Online courses for teen drivers debated
Traffic safety weighed against cost concerns
Driver education has come a long way since Uncle Billy taught Don Gorman of Deerfield to drive.
Gorman, who testified this week in favor of a bill to allow New Hampshire teens to take driver education classes online, said he learned all he needed to know before taking his road test from Uncle Billy, and besides a smack on the head when he hit the brakes or the clutch too hard, the lessons were free.
Today, driver education classes cost between $500 and $700, and include 30 hours in a classroom and 10 hours on the road with a certified instructor.
That price tag was a big part of the reason dozens of people attended the hearing on Tuesday about a bill to add New Hampshire to the list of states - seven so far - that allow teens to take at least part of their driver education online.
A parent or other licensed driver over the age of 30 would assume responsibility for the 10 hours of driving training.
Until last year, the state required public high schools to offer driver education to students and provided a $150-per-student subsidy to fund the programs or the cost of a contract with a private driver instruction school.
This could be the last year that Concord High School will be among 13 public high schools and three private schools running their own programs. The loss of the state subsidy made the program more expensive, so the administration's proposed budget eliminated it.
The Concord School Board will be discussing the proposed cut at a budget work session Monday at 5:30 p.m.
Other schools in the state fulfilled the requirement by hiring one of the 78 private driver education schools to teach interested students to drive.
The owners of many of those schools attended the same hearing as Gorman and spoke out against the bill, saying it would make New Hampshire roads more dangerous.
The sponsors of the bill, including Rep. Laura Jones, a Rochester Republican, and Rep. Tara Sad, a Walpole Democrat, said on the contrary, it would encourage more teens to take a course, as opposed to waiting until they are 18 and can take the driving test for their license without the instructional requirement.
The N.H. Division of Motor Vehicles doesn't track how many license applications are placed by 18-year-olds who avoided driver education, said Director Richard Bailey.
DMV officials have been talking with the sponsors about how an online program could be crafted in a way that the division can implement and supervise it properly, but the agency has not taken a position on the bill, he said.
"There are a number of studies that show there is no significant difference between someone taught online, and there are others that show there is. There's no clear answer, and that's why it's going to be a challenge as they look at this policy change," he said.
Change is one thing, but this bill would be too much change too quickly, said Sheryl Roy, who teaches at the driver education program at Timberlane Regional High School in Plaistow.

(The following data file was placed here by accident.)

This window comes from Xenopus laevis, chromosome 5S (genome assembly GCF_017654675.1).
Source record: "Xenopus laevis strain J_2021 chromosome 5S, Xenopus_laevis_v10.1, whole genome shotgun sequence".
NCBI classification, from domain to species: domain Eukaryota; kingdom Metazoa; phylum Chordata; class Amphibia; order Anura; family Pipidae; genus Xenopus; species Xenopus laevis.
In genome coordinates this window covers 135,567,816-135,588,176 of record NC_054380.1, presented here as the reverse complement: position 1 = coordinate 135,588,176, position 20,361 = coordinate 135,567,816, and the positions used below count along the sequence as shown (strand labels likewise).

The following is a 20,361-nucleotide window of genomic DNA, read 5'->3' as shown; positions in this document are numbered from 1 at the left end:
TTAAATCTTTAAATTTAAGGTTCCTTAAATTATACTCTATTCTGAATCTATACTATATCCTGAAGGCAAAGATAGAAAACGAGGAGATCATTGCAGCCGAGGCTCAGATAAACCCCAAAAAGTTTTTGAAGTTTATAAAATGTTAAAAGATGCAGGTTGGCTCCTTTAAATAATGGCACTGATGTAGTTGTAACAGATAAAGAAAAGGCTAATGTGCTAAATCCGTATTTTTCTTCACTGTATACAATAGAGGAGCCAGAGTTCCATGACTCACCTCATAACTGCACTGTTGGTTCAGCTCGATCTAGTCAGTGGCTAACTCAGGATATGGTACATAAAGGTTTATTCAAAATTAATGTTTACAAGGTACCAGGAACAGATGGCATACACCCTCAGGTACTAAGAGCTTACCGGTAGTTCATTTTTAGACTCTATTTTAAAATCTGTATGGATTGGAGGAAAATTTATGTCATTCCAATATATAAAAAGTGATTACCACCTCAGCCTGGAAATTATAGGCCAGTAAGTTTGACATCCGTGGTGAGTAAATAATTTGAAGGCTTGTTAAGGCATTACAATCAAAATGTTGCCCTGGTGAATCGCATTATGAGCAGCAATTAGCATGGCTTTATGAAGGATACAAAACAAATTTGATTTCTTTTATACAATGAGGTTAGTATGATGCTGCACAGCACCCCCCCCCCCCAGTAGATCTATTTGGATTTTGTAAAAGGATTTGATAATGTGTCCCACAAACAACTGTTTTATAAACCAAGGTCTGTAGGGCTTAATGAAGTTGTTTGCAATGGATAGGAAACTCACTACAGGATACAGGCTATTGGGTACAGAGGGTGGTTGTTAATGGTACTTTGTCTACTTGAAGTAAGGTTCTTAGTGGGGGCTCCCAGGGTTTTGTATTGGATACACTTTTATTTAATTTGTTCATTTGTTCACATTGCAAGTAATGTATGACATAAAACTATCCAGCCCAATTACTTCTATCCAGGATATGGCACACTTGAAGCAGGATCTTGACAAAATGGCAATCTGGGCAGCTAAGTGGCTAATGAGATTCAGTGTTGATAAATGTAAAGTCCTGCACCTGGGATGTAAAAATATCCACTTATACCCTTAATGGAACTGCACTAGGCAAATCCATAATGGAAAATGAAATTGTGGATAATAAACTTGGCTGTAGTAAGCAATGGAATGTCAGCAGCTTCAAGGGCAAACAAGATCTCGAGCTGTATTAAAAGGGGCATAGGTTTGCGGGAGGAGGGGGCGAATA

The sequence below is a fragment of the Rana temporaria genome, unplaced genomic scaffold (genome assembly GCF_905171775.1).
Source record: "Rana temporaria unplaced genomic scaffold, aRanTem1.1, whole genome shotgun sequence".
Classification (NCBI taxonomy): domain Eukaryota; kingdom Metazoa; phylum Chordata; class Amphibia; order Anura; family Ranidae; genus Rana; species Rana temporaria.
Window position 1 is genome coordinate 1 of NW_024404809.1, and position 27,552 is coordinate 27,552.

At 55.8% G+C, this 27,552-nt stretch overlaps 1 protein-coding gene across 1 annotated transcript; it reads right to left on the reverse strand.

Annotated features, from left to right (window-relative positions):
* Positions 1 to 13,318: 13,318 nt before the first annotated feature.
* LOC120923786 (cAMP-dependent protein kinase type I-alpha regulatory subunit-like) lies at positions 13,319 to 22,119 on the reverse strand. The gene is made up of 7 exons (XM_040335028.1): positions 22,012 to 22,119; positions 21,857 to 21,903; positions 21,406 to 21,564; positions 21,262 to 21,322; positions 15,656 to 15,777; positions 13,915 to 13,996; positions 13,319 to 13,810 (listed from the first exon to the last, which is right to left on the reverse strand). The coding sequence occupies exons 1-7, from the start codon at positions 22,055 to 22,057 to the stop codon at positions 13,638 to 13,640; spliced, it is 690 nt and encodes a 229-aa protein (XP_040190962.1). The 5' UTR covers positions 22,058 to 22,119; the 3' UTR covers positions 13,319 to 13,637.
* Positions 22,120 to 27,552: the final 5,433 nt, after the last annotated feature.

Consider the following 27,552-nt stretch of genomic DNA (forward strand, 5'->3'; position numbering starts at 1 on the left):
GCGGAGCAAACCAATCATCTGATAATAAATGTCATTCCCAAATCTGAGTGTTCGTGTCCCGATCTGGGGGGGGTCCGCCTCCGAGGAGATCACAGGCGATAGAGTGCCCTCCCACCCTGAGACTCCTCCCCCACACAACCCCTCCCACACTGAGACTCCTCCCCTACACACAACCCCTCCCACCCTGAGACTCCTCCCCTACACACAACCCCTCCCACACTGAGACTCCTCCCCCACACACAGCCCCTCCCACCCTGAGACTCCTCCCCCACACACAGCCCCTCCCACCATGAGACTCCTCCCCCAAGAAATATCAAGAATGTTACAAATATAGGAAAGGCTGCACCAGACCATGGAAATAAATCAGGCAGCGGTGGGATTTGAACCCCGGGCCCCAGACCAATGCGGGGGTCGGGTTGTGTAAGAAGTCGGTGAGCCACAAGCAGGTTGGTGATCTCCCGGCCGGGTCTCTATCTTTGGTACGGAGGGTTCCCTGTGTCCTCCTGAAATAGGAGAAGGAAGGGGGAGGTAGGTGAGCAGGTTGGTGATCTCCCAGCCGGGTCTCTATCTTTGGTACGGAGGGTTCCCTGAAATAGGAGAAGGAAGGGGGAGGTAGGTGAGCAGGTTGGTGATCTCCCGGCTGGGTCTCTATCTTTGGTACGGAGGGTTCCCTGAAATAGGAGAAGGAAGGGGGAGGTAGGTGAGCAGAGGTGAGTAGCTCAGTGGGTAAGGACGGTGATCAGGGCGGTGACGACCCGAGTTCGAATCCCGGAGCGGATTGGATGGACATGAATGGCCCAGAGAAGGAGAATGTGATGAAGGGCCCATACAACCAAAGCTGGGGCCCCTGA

"If you're looking at changing things," she said at the hearing, "you really need to look at maybe incorporating online, and keeping the testing, but as soon as you take away the individual one-on-one in the car from a professional who's been doing this for a long time and give it to some parents who may not be very good with their own students, then you're putting the safety of all of us at risk."
Roy said she is against the legislation for several reasons, but not because, as supporters of the bill claimed, she's afraid for her job. Parents might be well-intentioned, but even the ones who are skilled drivers don't have training in how to teach, she said.
And to offset the cost of the course, most insurance carriers offer discounts of up to 10 percent for teens and young adults who complete driver education. Whether teens who take driver education online would face higher insurance rates is unknown and, for now, unknowable, said Jeff Foy, who owns the Foy Insurance Group's six offices in the state, including one in Pembroke.
Insurance rates are based on prior losses, so "until we develop data from students who have taken class online, we just won't know," he said.
The bill authorizing online driver education is awaiting a vote from the House Transportation committee. Chairman Rep. Sherman Packard of Londonderry said some committee members are working with the bill sponsors on amendments.
One would limit the driving instruction to a parent or guardian, not any licensed adult over age 30; another would address a verification process to ensure parents are appropriately trained and properly document the training they give their students.
"Really, we had the same concerns when the bill came before us five or six years ago," he said. "I will take a look and see what they bring forward. I'm not going to make any predetermination."
(Sarah Palermo can be reached at 369-3322 or email@example.com.)